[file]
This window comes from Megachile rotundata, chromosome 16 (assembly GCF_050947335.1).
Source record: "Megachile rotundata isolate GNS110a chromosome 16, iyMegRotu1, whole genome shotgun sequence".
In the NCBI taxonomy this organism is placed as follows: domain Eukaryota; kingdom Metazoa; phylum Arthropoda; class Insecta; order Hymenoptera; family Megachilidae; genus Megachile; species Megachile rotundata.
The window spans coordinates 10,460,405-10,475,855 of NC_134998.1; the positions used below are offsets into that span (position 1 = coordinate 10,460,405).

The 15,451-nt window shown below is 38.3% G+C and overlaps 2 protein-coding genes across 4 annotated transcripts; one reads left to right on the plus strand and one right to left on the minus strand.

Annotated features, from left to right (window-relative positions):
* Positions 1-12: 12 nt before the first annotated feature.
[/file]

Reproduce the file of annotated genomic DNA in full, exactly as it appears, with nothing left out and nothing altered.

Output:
This window comes from Megachile rotundata, chromosome 16 (assembly GCF_050947335.1).
Source record: "Megachile rotundata isolate GNS110a chromosome 16, iyMegRotu1, whole genome shotgun sequence".
In the NCBI taxonomy this organism is placed as follows: domain Eukaryota; kingdom Metazoa; phylum Arthropoda; class Insecta; order Hymenoptera; family Megachilidae; genus Megachile; species Megachile rotundata.
The window spans coordinates 10,460,405-10,475,855 of NC_134998.1; the positions used below are offsets into that span (position 1 = coordinate 10,460,405).

The 15,451-nt window shown below is 38.3% G+C and overlaps 2 protein-coding genes across 4 annotated transcripts; one reads left to right on the plus strand and one right to left on the minus strand.

Annotated features, from left to right (window-relative positions):
* Positions 1-12: 12 nt before the first annotated feature.